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Groceries for downtown

June 02, 1997

In the past 20 years, we've seen grocery stores come and go in downtown Hagerstown. Grand Union on Baltimore Street became Community Market, then closed. The A&P on Potomac Street became Sword's Market, then closed. The Martin's Supermarket on Cleveland Avenue, on the fringe of downtown, moved to a larger location on U.S. 40 East.

None of these decisions were driven by a dislike of downtown, or the people who live there. It was business, pure and simple, and getting a store to provide better service to downtown residents will take more than the petition drive currently under way.

What will it take? A cooperative effort between city government officials, the Washington County Commission on Aging and someone (or some corporation) willing to provide residents with more than they have now.

Downtown actually does have two markets now - Spickler's on Franklin Street and the Potomac Grocery on South Potomac Street. In fairness to these merchants (who will certainly be affected by any new competition) they ought to get first shot at any government help with expansion. They know downtown clientele and what sells and what doesn't.

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The first step should be a survey of residents in the senior-citizen complexes, to see what they want to be able to buy downtown. A full-sized, full-service grocery store would be nice to have downtown, but there's no profit in keeping shelves full of inventory that no one buys.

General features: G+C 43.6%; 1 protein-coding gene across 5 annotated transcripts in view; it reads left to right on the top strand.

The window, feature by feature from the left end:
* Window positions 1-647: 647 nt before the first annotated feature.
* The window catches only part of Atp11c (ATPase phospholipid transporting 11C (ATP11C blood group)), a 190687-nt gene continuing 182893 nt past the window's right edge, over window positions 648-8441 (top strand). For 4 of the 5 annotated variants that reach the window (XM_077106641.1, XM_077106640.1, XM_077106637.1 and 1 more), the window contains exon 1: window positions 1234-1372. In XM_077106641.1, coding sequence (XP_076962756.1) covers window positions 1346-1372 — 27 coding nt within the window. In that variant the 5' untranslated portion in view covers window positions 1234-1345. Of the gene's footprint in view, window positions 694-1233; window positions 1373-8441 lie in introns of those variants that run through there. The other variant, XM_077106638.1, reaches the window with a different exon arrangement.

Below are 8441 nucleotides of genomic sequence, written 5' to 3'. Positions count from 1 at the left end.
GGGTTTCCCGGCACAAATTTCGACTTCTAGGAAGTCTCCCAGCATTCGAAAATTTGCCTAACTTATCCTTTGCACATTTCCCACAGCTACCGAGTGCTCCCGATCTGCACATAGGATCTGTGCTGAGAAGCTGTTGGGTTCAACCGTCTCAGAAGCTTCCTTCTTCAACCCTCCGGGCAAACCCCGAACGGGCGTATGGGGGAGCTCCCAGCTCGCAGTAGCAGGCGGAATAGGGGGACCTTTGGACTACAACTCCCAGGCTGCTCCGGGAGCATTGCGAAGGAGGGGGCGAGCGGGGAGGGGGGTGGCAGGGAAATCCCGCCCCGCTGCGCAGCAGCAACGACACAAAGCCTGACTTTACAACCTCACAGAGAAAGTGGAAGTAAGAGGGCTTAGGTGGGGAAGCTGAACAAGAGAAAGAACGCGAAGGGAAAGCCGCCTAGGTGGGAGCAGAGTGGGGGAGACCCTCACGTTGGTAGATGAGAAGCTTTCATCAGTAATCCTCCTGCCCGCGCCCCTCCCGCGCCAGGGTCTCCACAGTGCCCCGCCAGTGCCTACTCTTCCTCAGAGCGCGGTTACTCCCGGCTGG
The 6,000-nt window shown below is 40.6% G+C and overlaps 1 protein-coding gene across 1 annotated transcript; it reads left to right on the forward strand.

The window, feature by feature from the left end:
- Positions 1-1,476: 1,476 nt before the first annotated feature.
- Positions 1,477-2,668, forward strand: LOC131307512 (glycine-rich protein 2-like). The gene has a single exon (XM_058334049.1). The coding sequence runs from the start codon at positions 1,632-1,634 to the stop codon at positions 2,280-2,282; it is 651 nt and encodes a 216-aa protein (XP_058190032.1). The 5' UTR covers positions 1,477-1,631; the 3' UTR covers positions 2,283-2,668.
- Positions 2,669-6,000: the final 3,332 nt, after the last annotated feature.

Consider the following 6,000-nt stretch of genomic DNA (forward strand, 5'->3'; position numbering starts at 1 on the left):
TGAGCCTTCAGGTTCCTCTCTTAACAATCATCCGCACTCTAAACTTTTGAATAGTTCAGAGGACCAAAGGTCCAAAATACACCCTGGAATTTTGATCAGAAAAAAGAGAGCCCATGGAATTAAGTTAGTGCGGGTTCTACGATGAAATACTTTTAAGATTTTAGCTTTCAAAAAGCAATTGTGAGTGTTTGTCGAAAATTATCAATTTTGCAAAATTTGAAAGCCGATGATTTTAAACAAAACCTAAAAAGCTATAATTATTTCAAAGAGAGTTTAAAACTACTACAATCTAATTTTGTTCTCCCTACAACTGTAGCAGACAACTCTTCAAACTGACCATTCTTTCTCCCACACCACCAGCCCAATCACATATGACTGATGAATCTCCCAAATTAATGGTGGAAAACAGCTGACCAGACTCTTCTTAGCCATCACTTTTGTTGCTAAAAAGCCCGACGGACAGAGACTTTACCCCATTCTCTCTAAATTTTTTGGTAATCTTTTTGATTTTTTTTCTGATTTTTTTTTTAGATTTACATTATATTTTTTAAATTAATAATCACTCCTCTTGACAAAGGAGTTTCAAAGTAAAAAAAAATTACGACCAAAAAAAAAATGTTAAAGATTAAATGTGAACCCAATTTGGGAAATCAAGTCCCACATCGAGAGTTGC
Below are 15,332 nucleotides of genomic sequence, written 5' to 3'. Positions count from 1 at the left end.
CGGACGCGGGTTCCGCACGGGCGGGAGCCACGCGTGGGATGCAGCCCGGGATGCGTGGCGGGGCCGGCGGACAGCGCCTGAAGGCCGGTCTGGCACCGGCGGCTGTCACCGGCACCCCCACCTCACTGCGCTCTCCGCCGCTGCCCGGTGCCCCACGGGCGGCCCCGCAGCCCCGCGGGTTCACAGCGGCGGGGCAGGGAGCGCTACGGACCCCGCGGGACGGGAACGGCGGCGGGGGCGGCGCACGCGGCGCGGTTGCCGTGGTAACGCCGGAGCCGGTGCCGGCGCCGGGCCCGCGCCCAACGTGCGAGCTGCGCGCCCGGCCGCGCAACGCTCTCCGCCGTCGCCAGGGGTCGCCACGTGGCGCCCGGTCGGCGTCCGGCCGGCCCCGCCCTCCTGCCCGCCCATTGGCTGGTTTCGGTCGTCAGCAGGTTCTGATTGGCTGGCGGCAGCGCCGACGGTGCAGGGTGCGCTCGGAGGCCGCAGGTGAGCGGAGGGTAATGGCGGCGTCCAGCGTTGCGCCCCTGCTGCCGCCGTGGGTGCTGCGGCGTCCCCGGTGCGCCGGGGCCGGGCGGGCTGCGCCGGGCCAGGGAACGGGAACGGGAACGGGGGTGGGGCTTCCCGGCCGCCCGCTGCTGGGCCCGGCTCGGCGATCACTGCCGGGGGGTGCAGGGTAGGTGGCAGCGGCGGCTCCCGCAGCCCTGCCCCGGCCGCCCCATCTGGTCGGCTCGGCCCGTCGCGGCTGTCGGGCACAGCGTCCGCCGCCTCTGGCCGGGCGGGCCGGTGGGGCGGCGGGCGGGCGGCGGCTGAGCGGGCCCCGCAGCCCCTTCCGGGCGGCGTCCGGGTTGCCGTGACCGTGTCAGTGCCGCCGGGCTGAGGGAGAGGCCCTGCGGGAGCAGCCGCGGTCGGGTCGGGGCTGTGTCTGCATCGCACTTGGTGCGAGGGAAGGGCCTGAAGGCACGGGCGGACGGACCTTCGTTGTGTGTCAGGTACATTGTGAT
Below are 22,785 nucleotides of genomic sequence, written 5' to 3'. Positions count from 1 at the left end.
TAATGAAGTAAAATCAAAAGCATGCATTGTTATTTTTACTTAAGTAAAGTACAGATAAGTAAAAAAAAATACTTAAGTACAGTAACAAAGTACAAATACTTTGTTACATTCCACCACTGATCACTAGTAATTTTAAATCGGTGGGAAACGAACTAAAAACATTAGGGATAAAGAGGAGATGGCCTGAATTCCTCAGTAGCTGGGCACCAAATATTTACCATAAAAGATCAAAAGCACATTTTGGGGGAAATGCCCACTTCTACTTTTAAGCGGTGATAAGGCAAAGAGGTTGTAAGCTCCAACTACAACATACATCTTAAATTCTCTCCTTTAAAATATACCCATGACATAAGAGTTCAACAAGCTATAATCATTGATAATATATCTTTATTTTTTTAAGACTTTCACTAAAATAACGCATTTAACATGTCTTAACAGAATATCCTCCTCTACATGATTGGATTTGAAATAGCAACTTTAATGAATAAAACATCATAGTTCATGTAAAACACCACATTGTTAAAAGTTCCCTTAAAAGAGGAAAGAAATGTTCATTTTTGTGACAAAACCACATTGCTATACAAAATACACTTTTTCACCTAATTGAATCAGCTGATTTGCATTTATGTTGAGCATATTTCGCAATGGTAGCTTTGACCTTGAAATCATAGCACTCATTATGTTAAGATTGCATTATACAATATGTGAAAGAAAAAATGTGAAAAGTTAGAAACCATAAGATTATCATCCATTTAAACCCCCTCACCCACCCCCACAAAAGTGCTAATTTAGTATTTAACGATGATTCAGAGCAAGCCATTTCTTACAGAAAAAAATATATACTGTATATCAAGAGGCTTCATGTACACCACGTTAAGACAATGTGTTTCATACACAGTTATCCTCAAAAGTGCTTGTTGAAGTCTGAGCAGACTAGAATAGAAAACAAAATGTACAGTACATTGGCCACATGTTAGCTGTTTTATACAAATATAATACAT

Maybe the answer is an order-and-delivery service like that used by the food-buying cooperatives that sprung up in the 1970s. Residents could order what they wanted, then have it delivered. Not as nice as being able to see what you're buying in advance, but better than lugging a couple of heavy bags onto the bus.

If a grocery decides to locate downtown, or if one of the existing ones decides to expand, there'll be a need for a low-cost loan and maybe some city-owned space with reasonable rent. That's because the free market has failed to provide what the people downtown say they want downtown. Now it's up to government to lend a hand with something new.

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